The basis vectors of the cylindrical system e ρ e φand e z are pointing in the

The basis vectors of the cylindrical system e ρ e

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The basis vectors of the cylindrical system ( e ρ , e φ and e z ) are pointing in the direction of increasing ρ , φ and z respectively. Hence, while e z is constant in magnitude and direction throughout the system, e ρ and e φ are coordinate-dependent as they vary in direction from point to point. All these basis vectors are mutually perpendicular and they are defined to be of unit length . Figure 2 is a graphical illustration of the cylindrical coordinate system and its basis vectors with a corresponding reference Cartesian system in a standard position. The transformation from the Cartesian coordinates ( x, y, z ) of a particular point in
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1.3.1 Coordinate Systems 18 x 1 x 2 x 3 e z e φ e ρ φ ρ z P O Figure 2: Cylindrical coordinate system, superimposed on a rectangular Cartesian system in a standard position, and its basis vectors e ρ , e φ and e z in a 3D space. The point P in the figure is identified simultaneously by ( x, y, z ) coordinates in the Cartesian system and by ( ρ, φ, z ) coordinates in the cylindrical system where these coordinates are related through the two sets of Eqs. 7 and 8. the space to the cylindrical coordinates ( ρ, φ, z ) of that point, where the two systems are in a standard position, is performed through the following equations: [8] ρ = p x 2 + y 2 φ = arctan y x z = z (7) while the opposite transformation from the cylindrical to the Cartesian coordinates is [8] In the second equation, arctan ( y x ) should be selected consistent with the signs of x and y to be in the right quadrant.
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1.3.1 Coordinate Systems 19 performed by the following equations: x = ρ cos φ y = ρ sin φ z = z (8) C. Plane Polar Coordinate System The plane polar coordinate system is the same as the cylindrical coordinate system with the absence of the z coordinate, and hence all the equations of the polar system are obtained by setting z = 0 in the equations of the cylindrical coordinate system, that is: ρ = p x 2 + y 2 φ = arctan y x (9) and x = ρ cos φ y = ρ sin φ (10) This system is illustrated graphically in Figure 3 where the point P is located by ( ρ, φ ) in the polar system and by ( x, y ) in the corresponding 2D Cartesian system. D. Spherical Coordinate System The spherical coordinate system is defined by three parameters: r, θ and φ which range over: 0 r < , 0 θ π and 0 φ < 2 π . These parameters identify the coordinates of a point P in a 3D space where r represents the distance from the origin of coordinates O to P , θ is the angle from the positive x 3 -axis of the corresponding Cartesian system to the line connecting the origin of coordinates O to P , and φ is the same as in the cylindrical coordinate system. The basis vectors of the spherical system ( e r , e θ and e φ ) are pointing in the direction of increasing r, θ and φ respectively. Hence, all these basis vectors are coordinate- dependent as they vary in direction from point to point. All these basis vectors are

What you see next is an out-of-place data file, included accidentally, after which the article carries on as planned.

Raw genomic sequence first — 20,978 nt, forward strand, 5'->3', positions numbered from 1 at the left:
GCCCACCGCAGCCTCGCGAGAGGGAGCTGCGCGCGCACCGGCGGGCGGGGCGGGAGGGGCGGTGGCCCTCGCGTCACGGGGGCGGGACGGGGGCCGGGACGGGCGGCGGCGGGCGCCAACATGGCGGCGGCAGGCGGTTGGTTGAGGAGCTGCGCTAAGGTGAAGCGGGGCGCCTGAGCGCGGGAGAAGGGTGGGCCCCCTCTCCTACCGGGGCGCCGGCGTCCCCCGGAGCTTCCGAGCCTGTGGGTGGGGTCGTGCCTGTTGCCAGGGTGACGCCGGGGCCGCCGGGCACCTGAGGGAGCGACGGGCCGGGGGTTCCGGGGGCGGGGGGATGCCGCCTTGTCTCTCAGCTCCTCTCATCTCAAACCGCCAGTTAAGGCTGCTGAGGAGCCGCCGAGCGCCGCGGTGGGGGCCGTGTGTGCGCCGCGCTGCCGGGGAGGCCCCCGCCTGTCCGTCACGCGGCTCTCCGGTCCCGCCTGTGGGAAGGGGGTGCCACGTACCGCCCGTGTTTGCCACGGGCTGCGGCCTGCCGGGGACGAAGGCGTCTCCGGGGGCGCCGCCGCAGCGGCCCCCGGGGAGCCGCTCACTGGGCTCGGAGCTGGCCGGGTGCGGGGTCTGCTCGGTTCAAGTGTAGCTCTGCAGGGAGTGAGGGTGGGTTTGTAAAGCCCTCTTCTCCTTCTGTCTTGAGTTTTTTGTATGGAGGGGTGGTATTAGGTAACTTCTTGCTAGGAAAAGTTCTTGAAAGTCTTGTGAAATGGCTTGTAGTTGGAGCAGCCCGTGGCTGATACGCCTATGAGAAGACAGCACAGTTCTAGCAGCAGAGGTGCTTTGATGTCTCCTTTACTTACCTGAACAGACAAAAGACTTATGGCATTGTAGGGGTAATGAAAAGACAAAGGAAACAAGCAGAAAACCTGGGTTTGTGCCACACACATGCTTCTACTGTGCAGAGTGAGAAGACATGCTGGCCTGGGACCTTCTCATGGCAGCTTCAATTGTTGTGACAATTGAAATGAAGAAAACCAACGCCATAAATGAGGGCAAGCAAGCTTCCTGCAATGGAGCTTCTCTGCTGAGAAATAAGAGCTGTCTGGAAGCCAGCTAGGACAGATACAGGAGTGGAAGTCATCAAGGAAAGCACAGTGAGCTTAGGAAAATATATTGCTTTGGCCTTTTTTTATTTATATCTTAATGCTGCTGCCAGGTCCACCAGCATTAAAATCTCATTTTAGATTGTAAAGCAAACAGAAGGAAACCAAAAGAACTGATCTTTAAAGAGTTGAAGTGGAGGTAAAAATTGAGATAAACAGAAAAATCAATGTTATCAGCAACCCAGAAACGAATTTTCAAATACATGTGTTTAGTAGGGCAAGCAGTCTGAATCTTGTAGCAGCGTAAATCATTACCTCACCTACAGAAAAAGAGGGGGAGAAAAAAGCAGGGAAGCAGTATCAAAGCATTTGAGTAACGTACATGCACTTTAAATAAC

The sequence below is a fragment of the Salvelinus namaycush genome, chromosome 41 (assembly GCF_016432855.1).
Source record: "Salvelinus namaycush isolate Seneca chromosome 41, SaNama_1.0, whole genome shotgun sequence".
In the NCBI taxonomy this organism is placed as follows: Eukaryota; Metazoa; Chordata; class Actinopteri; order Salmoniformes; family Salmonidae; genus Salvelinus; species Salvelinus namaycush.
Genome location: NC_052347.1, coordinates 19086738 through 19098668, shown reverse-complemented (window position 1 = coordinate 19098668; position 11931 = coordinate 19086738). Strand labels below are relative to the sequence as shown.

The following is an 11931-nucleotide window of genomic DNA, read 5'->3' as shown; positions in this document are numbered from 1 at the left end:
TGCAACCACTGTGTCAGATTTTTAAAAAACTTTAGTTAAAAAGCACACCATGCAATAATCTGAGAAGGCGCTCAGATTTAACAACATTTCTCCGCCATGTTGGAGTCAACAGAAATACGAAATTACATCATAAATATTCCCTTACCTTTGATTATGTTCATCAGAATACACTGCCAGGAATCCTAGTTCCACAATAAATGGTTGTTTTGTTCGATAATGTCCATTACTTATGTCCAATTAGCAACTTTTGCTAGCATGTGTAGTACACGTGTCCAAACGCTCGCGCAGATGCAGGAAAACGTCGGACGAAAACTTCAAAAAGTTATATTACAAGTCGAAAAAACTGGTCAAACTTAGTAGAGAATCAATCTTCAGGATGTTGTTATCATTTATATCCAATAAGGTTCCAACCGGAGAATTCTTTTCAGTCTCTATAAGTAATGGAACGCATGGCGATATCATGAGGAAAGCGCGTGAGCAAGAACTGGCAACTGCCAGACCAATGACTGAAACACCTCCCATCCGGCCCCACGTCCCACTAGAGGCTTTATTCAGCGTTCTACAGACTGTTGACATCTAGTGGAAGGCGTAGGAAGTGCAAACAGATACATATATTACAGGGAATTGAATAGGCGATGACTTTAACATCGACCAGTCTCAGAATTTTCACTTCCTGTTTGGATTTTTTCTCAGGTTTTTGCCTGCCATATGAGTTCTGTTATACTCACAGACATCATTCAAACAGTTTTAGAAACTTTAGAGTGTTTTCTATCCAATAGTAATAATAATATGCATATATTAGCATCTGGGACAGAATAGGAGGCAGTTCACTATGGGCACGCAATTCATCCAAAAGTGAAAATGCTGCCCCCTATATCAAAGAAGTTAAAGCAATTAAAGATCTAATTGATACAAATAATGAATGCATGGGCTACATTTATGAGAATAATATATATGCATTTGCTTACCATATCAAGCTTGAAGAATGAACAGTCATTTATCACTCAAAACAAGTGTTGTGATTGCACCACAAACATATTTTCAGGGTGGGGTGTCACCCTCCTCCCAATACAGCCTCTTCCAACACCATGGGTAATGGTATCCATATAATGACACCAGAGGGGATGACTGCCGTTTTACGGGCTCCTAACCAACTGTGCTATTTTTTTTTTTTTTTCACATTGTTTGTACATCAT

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1.3.1 Coordinate Systems 20 x 1 x 2 e 1 φ ρ P O e ρ e 2 e φ x = ρ cos φ y = ρ sin φ Figure 3: Plane polar coordinate system, superimposed on a 2D rectangular Cartesian system in a standard position, and their basis vectors e ρ and e φ
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  • Summer '20
  • Rajendra Paramanik
  • Tensor, Coordinate system, Polar coordinate system, Coordinate systems

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